Manual focus is easy; just move the ring.
Focus breathing is of interest to cinematographers who don't want the image changing size ("breathing") as the lens is focused among different subjects.
The image of the Canon 20mm f/2.8 USM gets larger as focused more closely.
The color balance of this 20mm f/2.8 matches my other Canon EF lenses.
This Canon 20/2.8 USM has the usual complex distortion seen in other 20mm ultrawide SLR lenses. It's much less than in zooms at their wide extremes.
Specifically, the 20 USM has complex distortion which bulges-out in the center, pinches-in the zonal areas a little, and then stretches-out again in the corners.
Straight lines near the frame edge along the long picture dimension wiggle, with the corners and middle touching the frame edge, and the to halfway-out-to-the-corners spots pulling in from the edge.
Straight lines near the frame edge along the short picture dimension are straight, or curve in a little.
Photoshop's Lens Distortion tool is too simple to be able to remove this complex distortion; leave this tool set to zero.
If shot on the Canon 5D Mark III as a raw file with the appropriate lens profile loaded, the 5D Mark III can process raw files in-camera to eliminate all of this distortion.The camera cannot eliminate this distortion as-shot. Canon's computer software and DxO also ought to be able to fix this, but I haven't tried.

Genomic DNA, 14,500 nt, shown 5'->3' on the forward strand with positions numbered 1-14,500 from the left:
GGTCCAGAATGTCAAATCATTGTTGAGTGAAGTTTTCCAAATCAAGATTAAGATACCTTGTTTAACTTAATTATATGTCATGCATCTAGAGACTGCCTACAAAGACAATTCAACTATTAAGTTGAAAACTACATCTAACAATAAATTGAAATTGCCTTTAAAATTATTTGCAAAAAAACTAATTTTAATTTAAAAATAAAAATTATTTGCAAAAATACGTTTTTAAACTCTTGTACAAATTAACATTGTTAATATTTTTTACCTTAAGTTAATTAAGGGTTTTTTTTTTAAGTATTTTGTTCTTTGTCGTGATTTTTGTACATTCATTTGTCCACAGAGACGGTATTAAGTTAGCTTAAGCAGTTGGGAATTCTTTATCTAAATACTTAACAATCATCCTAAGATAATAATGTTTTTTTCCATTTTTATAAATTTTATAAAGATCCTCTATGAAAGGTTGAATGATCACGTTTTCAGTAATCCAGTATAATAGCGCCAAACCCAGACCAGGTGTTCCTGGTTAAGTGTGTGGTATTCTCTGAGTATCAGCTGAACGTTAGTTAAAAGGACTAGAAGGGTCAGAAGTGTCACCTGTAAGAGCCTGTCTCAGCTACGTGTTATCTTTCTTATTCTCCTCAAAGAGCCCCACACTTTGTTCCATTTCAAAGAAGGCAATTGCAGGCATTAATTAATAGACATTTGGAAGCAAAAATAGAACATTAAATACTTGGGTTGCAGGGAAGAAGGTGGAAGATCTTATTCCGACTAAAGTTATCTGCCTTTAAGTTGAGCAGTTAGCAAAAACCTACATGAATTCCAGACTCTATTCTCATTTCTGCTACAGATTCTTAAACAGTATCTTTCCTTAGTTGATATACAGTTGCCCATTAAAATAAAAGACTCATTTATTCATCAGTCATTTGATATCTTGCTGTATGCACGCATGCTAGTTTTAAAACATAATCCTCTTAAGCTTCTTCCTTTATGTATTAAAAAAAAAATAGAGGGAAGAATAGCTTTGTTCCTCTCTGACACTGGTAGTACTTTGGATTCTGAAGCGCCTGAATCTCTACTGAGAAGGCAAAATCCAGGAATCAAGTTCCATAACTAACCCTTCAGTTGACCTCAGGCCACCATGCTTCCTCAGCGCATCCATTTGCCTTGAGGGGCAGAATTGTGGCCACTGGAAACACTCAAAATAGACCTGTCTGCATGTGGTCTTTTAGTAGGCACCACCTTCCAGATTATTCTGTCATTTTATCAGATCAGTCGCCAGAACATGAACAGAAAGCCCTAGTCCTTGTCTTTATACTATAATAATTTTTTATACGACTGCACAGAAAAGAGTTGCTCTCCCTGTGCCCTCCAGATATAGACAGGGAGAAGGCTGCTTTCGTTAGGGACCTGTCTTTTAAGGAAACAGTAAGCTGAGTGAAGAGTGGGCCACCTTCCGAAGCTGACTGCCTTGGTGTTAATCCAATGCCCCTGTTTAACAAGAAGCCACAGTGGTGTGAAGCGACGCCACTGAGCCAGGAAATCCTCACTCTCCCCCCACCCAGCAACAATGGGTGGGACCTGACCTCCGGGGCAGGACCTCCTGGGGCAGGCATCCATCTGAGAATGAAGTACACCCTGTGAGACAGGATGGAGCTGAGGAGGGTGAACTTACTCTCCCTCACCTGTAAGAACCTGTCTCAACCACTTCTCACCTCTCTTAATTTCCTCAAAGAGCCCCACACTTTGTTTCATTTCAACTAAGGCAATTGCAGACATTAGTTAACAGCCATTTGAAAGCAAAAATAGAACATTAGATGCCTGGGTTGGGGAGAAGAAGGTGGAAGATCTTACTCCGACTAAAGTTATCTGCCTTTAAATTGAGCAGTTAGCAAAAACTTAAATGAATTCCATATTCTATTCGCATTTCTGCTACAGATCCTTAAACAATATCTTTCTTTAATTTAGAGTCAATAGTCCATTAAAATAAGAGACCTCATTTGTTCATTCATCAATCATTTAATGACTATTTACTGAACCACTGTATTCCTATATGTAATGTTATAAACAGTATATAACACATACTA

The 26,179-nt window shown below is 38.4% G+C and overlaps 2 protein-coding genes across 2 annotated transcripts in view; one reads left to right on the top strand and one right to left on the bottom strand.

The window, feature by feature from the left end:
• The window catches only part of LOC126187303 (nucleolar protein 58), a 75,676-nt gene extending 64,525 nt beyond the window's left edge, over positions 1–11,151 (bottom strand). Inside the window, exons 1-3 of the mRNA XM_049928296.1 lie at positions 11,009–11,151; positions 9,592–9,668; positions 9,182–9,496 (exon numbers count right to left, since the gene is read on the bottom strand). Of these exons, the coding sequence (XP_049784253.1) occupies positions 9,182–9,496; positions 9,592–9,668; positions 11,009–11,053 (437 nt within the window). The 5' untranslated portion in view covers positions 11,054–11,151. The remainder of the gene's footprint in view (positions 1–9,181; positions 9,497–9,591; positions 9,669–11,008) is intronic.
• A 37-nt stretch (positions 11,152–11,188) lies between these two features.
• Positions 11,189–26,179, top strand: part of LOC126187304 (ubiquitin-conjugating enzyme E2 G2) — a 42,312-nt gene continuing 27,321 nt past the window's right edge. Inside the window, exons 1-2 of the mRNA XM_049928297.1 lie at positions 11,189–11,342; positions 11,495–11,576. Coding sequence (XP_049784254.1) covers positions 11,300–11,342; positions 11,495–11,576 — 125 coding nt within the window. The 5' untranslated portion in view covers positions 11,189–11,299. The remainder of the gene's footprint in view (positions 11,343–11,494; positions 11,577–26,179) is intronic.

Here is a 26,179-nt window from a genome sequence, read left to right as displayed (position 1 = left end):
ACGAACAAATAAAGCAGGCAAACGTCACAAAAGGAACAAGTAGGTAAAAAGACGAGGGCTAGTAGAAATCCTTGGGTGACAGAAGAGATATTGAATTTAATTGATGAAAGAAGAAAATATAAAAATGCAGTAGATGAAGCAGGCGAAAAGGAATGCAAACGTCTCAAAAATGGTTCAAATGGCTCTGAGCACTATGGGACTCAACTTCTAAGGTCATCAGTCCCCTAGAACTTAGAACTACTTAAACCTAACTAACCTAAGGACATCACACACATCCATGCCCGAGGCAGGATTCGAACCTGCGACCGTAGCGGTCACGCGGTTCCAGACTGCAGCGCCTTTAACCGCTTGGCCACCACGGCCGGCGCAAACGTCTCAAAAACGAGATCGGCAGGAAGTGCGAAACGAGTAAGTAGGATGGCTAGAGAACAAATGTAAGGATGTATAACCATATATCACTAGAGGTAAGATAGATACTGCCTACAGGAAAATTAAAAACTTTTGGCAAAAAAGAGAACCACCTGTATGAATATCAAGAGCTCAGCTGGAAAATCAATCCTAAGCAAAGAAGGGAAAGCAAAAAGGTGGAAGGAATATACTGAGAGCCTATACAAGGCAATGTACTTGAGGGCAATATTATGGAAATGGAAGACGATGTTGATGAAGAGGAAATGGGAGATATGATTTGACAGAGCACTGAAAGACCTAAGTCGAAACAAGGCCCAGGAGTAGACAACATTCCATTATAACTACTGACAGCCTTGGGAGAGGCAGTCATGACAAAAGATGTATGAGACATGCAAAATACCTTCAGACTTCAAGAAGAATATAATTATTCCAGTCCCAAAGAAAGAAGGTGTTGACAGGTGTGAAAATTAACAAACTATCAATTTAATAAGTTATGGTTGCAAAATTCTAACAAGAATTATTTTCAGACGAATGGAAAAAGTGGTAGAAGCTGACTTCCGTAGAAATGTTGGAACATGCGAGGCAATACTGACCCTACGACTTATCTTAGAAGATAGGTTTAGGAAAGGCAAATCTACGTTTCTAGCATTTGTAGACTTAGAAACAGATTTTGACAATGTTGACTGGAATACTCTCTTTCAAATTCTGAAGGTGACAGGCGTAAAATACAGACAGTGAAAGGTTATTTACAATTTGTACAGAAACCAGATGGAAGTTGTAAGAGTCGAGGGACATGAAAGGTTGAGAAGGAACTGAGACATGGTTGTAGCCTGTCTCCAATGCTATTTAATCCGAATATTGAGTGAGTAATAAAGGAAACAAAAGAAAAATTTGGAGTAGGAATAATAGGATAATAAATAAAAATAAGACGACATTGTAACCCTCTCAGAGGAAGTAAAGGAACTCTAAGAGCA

Canon 20/2.8. enlarge.
Ergonomics are perfect, just grab and go.
The manual focus ring is easy to slide with a fingertip for one-handed shooting.
Shot on modern full-frame cameras with peripheral illumination correction enabled, there is no significant falloff.
Shot on 35mm film or with full-frame digital cameras without peripheral illumination correction, there is strong falloff at f/2.8, it's much improved at f/4, and gone by f/5.6.
I've greatly exaggerated this below by shooting a flat gray target and presenting these images against a flat gray background:
There is no vignetting on full-frame, even with thick rotating 72mm filters like my Schneider 0.6 grad ND (8.6mm thick excluding rear threads).
There is no vignetting on full-frame, even with two stacked normal filters (9.6mm total ring thickness excluding rear threads).
Anything thicker than this, or three stacked filters, and you're going to get vignetting on full-frame.
Filter vignetting is worst at infinity and worst at f/2.8. Stop down or focus closer and it gets better if you're on the hairy edge.
The 20 has a classic amount of ghosts. There are none for normal use, but get the sun in your image, and you'll get just the right amount.
This is as bad as I could make it look, and this is with a single-coated UV filter over the lens:
There are no color fringes when shot with a lens profile on the 5D Mk III.
Without a profile, or on 35mm film like Fuji Velvia 50, there are some minor magenta/green fringes. This is much better than the 20-35mm f/2.8 L and 20-35mm USM. It's about as good as the 16-35mm f/2.8 L II and 17-40mm f/4 L, maybe better!
Macro isn't that great, which is as expected for any ultrawide lens.
At close-focus distance, f/9 at 1/320 at ISO 100, full-frame Canon 5D Mark III.
I'm so close (9" or 23 cm) that it makes my watch look big and my arm look small.
Crop from above image at 100%, 22 MP Canon 5D Mark III.
Rear, Canon 20 f/2.8 USM. enlarge.
The Canon 20mm f/2.8 USM is a professional lens, better made than most of Canon's more expensive lenses today.